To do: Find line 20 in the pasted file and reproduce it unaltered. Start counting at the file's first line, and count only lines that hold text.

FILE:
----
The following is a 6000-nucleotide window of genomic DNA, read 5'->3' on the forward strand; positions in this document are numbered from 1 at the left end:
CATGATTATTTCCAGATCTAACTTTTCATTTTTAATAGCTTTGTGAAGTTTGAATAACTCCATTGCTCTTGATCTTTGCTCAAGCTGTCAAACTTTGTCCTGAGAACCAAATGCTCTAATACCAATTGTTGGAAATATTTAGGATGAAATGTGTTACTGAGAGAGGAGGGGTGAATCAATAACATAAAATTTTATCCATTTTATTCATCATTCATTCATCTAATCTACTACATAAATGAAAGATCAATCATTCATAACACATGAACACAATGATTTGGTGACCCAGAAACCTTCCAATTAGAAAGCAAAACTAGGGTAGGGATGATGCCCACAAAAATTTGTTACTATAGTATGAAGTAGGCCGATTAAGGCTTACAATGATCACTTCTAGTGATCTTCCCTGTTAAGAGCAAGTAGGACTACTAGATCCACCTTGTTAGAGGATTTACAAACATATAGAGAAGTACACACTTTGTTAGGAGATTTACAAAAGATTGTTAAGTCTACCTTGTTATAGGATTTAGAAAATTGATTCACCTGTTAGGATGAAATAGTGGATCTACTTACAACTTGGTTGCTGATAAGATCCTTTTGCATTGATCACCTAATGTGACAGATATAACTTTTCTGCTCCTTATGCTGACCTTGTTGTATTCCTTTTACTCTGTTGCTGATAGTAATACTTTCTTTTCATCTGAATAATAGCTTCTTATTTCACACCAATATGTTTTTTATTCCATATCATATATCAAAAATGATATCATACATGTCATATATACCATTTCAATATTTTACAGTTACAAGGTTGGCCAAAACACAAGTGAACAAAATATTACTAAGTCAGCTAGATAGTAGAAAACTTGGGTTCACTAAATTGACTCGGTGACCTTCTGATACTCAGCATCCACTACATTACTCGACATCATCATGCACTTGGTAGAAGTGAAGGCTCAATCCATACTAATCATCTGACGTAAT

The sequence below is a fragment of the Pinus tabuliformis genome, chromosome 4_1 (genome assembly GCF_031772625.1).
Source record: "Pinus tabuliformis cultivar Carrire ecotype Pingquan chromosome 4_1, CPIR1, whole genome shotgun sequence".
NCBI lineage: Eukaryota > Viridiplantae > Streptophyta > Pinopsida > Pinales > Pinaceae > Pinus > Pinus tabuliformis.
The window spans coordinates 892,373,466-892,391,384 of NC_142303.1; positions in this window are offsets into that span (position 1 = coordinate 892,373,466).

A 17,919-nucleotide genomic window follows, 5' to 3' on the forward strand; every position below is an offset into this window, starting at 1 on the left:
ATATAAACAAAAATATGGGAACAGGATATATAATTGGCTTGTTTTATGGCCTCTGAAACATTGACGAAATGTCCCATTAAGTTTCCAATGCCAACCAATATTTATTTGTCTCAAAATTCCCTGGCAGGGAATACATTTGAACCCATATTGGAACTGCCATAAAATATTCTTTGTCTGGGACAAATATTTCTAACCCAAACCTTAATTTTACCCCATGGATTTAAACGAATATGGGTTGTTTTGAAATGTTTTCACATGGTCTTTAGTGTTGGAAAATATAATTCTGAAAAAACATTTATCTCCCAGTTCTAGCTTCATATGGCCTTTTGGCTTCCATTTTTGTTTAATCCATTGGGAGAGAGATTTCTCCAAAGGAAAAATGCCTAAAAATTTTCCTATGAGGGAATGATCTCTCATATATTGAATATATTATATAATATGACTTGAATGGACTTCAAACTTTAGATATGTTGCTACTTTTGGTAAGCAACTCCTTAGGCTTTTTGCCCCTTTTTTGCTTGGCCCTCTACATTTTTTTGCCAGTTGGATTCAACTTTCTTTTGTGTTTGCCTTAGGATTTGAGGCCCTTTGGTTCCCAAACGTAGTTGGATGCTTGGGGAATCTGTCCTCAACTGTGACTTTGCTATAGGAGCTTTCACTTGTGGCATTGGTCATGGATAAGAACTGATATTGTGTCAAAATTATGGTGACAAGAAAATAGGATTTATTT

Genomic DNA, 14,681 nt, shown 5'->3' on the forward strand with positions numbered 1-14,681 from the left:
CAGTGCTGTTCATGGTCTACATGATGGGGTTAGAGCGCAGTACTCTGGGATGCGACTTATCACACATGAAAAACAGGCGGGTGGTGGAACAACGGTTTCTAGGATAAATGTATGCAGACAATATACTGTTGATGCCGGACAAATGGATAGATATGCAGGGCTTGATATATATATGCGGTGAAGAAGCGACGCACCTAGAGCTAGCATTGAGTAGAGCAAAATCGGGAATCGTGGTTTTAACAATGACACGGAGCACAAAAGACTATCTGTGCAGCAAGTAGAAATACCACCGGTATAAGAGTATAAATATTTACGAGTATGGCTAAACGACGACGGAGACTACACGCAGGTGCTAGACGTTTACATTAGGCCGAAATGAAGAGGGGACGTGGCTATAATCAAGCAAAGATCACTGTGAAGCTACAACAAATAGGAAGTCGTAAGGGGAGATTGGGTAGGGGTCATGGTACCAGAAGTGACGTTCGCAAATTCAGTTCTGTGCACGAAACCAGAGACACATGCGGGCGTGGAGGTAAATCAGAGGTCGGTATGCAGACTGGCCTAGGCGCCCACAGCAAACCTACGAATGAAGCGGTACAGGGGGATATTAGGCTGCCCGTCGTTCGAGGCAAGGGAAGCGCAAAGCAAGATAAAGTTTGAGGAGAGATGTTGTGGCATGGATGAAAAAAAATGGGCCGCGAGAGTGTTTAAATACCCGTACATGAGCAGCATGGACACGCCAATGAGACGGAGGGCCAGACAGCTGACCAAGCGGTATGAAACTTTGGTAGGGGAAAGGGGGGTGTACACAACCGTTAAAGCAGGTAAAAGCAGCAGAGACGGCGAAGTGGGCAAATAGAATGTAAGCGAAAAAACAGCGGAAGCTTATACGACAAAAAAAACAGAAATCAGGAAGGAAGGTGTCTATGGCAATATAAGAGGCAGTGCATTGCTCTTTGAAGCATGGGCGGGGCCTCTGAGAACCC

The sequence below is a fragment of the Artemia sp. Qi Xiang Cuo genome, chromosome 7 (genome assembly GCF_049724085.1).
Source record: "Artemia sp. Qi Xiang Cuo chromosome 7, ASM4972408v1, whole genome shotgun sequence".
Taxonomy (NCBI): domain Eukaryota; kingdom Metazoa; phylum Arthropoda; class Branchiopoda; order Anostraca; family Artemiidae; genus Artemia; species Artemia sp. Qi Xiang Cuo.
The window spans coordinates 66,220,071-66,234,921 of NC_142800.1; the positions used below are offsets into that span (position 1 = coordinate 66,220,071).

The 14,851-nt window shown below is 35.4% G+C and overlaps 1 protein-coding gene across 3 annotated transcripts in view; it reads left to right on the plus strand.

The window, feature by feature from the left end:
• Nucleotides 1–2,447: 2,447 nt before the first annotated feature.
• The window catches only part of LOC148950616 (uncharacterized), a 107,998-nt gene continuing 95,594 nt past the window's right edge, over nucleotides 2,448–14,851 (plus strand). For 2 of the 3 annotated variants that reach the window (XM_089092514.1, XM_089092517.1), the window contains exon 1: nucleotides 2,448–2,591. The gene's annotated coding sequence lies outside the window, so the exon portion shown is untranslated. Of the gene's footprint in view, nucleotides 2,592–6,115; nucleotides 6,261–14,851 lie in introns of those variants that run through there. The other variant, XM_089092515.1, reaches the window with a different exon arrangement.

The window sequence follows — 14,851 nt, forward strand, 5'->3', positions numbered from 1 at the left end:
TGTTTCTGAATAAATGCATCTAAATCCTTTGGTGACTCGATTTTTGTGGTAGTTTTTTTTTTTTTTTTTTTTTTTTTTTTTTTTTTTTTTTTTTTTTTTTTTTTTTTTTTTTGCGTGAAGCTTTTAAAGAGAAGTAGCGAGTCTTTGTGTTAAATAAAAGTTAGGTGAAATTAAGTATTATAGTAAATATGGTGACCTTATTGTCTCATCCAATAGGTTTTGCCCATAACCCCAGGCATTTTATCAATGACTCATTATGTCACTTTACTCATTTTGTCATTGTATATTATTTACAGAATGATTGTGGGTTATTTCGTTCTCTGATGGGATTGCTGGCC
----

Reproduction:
TGTTTCTGAATAAATGCATCTAAATCCTTTGGTGACTCGATTTTTGTGGTAGTTTTTTTTTTTTTTTTTTTTTTTTTTTTTTTTTTTTTTTTTTTTTTTTTTTTTTTTTTTTGCGTGAAGCTTTTAAAGAGAAGTAGCGAGTCTTTGTGTTAAATAAAAGTTAGGTGAAATTAAGTATTATAGTAAATATGGTGACCTTATTGTCTCATCCAATAGGTTTTGCCCATAACCCCAGGCATTTTATCAATGACTCATTATGTCACTTTACTCATTTTGTCATTGTATATTATTTACAGAATGATTGTGGGTTATTTCGTTCTCTGATGGGATTGCTGGCC